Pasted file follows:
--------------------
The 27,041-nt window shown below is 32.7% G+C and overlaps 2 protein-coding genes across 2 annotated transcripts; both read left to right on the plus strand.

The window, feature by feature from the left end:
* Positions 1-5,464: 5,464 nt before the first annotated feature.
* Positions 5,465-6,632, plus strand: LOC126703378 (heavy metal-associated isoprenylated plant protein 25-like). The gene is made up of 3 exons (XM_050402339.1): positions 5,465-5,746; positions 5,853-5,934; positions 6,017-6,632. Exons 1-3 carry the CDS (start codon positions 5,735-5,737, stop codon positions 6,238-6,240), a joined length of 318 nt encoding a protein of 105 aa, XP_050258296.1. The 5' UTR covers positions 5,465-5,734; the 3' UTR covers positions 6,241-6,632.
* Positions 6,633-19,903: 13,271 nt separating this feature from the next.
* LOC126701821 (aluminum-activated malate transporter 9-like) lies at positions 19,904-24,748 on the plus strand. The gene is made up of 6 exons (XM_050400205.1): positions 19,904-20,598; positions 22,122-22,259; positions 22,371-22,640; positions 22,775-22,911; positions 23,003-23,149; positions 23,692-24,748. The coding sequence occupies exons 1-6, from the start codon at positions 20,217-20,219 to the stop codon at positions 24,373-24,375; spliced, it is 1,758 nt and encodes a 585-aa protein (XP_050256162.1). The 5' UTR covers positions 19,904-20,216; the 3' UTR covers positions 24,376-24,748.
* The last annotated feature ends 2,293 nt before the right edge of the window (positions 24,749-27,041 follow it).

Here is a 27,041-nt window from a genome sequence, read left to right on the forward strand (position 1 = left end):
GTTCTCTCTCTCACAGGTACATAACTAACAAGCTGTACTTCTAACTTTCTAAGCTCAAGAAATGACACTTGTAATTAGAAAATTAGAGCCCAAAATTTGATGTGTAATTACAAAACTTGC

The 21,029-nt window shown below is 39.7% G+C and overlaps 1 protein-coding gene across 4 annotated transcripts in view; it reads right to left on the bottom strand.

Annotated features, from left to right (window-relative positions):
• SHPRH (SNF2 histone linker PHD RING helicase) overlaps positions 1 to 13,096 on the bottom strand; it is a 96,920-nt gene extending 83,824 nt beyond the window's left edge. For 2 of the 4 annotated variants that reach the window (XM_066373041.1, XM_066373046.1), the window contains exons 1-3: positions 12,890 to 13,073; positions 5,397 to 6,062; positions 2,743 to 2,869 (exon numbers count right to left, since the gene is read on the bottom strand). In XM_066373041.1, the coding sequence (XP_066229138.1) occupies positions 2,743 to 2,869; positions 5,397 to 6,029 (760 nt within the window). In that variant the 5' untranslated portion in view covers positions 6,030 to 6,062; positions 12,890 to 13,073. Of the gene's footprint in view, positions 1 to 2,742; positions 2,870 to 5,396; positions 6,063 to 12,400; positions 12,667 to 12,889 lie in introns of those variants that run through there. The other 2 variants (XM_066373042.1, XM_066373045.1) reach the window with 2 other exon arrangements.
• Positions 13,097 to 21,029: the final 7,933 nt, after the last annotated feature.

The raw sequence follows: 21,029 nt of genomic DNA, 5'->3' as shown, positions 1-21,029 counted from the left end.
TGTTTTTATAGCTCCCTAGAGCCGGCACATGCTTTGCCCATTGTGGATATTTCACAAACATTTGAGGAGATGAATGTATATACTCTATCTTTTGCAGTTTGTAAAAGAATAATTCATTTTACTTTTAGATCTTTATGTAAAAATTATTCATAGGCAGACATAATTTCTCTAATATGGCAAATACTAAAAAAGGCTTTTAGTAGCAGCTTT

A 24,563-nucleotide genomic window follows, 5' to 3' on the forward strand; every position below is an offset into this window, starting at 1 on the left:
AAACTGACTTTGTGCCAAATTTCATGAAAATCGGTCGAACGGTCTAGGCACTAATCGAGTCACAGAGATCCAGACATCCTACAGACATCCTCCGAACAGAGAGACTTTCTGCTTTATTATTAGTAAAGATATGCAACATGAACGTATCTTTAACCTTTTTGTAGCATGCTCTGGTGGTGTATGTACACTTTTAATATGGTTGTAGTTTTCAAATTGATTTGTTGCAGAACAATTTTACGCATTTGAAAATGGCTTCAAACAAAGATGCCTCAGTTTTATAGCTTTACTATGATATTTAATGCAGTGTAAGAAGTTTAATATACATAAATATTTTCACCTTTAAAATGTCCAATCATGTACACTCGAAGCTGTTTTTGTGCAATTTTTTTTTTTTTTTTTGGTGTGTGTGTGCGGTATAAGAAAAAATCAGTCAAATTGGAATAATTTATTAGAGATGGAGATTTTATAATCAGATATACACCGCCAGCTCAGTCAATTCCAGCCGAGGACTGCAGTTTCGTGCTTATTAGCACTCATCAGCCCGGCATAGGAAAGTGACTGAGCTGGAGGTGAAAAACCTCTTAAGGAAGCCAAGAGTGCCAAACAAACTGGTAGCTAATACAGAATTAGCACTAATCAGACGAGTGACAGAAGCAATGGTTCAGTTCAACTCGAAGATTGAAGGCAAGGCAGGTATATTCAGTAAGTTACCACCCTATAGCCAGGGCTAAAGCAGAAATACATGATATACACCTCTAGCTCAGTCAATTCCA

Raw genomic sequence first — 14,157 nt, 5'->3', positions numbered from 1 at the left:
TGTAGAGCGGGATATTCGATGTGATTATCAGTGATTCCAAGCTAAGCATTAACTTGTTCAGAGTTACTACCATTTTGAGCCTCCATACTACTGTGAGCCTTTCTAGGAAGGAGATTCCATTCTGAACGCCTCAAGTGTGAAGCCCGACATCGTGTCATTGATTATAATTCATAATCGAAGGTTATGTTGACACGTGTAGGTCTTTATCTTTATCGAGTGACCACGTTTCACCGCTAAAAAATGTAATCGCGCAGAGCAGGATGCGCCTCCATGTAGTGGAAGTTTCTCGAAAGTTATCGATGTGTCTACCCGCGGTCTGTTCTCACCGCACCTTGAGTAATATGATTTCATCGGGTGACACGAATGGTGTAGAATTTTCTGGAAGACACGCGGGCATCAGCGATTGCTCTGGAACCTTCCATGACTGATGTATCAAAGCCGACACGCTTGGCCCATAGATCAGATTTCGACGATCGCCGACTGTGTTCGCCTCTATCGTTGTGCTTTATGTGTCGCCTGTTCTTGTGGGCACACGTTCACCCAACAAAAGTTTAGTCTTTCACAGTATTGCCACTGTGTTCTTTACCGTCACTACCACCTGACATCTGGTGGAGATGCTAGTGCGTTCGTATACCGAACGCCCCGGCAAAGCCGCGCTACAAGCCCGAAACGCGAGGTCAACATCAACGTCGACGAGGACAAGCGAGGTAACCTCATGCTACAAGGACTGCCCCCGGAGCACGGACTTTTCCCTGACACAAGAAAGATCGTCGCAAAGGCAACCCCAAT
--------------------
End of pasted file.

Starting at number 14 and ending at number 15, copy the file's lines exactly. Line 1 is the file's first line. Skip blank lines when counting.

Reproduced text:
The raw sequence follows: 21,029 nt of genomic DNA, 5'->3' as shown, positions 1-21,029 counted from the left end.
TGTTTTTATAGCTCCCTAGAGCCGGCACATGCTTTGCCCATTGTGGATATTTCACAAACATTTGAGGAGATGAATGTATATACTCTATCTTTTGCAGTTTGTAAAAGAATAATTCATTTTACTTTTAGATCTTTATGTAAAAATTATTCATAGGCAGACATAATTTCTCTAATATGGCAAATACTAAAAAAGGCTTTTAGTAGCAGCTTT